Aug 18 2021

Delaware Uses ESSER Funds to Provide Digital Books to Students

With a focus on acceleration rather than remediation, the Delaware Department of Education supports its schools with access to reading materials.

K–12 districts have received numerous rounds of federal funding by way of state governments. The Elementary and Secondary School Emergency Relief (ESSER) funds allocated in the pandemic relief stimulus packages total about $190 billion. For some, navigating these waves of K–12 federal funding — along with their deadlines and requirements — has been a challenge. Others, however, have found innovative and creative solutions to combat the learning difficulties the pandemic imposed using the available government funding.

In Delaware, the state department of education is using ESSER funds to provide digital books to students in all grades. It specifically used Education Stabilization Funds to launch this program, the goal of which is to accelerate learning rather than focus on remediation.

“We were constantly brought to the understanding that we needed to look at acceleration as the model versus remediation, because remediation just continues the cycle of students being stuck in one place,” says Monica Gant, the associate secretary of academic support for the Delaware Department of Education.

Through this program, students can access required and recreational reading materials. Because students are connected with topics they enjoy reading and learning about, they are more likely to take advantage of the books at their disposal. They can choose between e-books and audiobooks in their Sora student reading application. “Literacy definitely is our focus, and we wanted to make sure that students had the materials to be able to practice that skill,” Gant says.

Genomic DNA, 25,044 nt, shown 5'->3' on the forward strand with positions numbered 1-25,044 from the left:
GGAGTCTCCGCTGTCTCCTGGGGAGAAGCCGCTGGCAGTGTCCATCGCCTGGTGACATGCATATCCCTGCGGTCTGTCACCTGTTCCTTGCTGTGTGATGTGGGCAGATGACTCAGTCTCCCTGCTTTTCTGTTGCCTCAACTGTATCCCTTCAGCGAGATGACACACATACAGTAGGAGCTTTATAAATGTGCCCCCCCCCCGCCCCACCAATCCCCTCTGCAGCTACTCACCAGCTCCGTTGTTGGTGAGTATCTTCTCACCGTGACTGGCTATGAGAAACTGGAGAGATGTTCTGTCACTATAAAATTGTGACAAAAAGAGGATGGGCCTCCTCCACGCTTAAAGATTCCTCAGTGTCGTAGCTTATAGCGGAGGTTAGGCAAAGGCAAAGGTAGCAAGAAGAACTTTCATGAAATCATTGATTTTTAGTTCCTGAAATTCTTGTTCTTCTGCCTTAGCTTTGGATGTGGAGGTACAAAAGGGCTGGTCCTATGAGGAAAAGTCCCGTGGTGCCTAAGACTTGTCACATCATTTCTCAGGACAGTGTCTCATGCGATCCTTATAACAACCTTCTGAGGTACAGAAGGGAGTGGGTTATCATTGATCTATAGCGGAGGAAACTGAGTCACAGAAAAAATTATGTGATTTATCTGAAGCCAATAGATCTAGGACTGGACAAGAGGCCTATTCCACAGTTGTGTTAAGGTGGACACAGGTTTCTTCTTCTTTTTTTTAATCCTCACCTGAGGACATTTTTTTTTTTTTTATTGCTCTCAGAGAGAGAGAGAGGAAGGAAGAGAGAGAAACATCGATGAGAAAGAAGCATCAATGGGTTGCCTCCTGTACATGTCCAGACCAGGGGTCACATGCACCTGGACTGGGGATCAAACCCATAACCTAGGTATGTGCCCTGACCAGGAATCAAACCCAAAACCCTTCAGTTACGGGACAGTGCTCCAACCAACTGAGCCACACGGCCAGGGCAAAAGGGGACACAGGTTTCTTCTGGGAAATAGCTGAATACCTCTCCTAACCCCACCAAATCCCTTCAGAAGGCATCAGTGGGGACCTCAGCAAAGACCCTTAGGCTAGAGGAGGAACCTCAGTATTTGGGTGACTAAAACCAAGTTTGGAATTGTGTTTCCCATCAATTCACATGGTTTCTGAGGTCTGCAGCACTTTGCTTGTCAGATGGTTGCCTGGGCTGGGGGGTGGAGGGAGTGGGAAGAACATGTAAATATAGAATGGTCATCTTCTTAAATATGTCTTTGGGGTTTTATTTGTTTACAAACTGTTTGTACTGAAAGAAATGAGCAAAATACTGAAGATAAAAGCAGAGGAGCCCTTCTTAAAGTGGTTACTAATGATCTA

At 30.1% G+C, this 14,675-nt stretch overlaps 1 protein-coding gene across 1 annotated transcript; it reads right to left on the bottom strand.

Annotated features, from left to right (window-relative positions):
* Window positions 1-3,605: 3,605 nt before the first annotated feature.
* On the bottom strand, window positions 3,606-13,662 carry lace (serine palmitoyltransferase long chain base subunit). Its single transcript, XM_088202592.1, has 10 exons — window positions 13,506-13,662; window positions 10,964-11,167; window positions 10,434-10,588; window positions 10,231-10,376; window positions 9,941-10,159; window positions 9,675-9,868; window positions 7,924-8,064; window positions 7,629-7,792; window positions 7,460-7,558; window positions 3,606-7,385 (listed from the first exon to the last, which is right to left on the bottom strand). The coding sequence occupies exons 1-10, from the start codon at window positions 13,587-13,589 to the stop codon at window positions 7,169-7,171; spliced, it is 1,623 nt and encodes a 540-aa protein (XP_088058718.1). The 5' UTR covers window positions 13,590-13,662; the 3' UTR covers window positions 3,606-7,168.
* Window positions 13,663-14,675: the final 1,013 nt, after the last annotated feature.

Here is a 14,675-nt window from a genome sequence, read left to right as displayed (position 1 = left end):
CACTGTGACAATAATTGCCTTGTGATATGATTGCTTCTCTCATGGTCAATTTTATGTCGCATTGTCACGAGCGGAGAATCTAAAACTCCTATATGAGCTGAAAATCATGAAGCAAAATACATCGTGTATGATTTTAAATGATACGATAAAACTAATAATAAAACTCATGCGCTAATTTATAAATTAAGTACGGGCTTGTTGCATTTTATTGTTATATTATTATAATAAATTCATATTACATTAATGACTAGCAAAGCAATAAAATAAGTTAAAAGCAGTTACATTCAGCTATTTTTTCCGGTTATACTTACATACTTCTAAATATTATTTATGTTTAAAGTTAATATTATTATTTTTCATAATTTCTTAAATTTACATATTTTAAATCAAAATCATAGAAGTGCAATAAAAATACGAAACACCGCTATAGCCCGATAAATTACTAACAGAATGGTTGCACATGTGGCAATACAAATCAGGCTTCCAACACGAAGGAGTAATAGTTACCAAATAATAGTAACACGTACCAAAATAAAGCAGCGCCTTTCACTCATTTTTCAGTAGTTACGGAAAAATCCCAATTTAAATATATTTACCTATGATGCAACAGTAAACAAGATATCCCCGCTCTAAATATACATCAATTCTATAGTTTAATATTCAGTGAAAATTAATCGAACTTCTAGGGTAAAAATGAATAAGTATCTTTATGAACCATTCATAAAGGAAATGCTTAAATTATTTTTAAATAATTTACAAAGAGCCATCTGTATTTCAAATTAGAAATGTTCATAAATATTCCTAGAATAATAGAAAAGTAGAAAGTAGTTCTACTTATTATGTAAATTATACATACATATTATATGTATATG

Literacy’s Importance and the Interruption of Learning

Literacy is crucially important for students every year, but this year in particular brings concerns for children learning to read. In 2020, kindergarten enrollment dropped 16 percent on average in the United States, according to an NPR report. Meanwhile, a joint analysis by Chalkbeat and the Associated Press makes the claim that “a drop in kindergarten enrollment accounts for 30 percent of the total reduction across the 33 states.”

The students being held back could face significant disadvantages compared with their academically engaged peers. Young learners who aren’t enrolled in classes miss the opportunity to develop foundational reading skills. In fact, students who aren’t reading at grade level in third grade are more likely to drop out of school later, according to a long-term study by the Annie E. Casey Foundation.

88%

The percentage of high school students who didn’t earn a diploma who struggled to read in third grade

Source: ncsl.org, “Pre-Kindergarten – Third Grade Literacy,” Dec. 17, 2019

Students who aren’t attending kindergarten this year and those who have fallen behind in school across all grade levels are missing the opportunity to learn. The reading program for which the Delaware Department of Education used ESSER funds aims to support these students.

“We really focused on unfinished teaching and learning versus learning loss,” Gant says. “Learning loss indicates a deficit for students, where unfinished teaching and learning means that they haven’t had that opportunity yet for a variety of reasons that we attribute to the pandemic.” With the reading materials in Delaware’s program, students have expanded opportunities to learn.

READ MORE: Schools find solutions to support students who struggled during remote learning.

Delaware’s Program Provides Support for School Districts

Between May 17 and mid-August, the program saw 18,697 books checked out. Students in the state’s 221 schools logged 7,806 hours of reading in three months. Other states facing uncertainty on how to use ESSER funding can emulate Delaware’s positive, literacy-focused approach.

Because the state’s Department of Education typically focuses on supporting professional learning or standards alignment, it knew the best way to use the funding was for support, Gant says. “The extra funds gave us a unique opportunity to be able to procure the resources we can provide to supplement what they’re doing in their districts and charters,” she notes.

Other state departments looking for creative uses of their funds should partner with their own local districts and charters to find out what they need and support them. Delaware’s partnership involves the state’s public libraries, another resource that shouldn’t be overlooked when it comes to closing the learning gap for students this year.

“The key for us was really making sure that we were being thoughtful about the work we were trying to do,” Gant says. “It really was around unfinished teaching and learning and providing students with equitable access no matter where they were in the state.”

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